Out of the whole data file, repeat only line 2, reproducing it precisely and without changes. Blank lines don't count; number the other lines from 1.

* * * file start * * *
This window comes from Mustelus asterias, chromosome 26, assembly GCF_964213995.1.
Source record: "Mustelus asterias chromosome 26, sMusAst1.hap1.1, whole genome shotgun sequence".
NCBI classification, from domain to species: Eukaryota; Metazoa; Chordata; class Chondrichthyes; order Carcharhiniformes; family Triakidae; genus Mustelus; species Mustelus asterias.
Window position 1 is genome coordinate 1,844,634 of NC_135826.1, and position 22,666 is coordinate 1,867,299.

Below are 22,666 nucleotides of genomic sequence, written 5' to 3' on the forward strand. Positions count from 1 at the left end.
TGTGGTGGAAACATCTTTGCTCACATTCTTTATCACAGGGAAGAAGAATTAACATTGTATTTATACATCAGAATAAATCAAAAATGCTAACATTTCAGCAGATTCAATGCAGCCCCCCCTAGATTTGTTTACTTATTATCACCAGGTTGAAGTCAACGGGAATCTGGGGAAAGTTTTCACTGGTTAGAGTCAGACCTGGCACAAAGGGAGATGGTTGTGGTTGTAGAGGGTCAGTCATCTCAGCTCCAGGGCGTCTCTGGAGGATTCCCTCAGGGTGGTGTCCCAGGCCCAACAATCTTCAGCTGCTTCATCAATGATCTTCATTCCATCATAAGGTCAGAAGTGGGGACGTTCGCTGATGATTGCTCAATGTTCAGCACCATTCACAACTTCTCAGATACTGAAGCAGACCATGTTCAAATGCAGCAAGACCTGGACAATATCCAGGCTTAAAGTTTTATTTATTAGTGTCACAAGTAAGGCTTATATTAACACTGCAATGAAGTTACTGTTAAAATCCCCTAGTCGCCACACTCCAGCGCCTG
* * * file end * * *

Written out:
Source record: "Mustelus asterias chromosome 26, sMusAst1.hap1.1, whole genome shotgun sequence".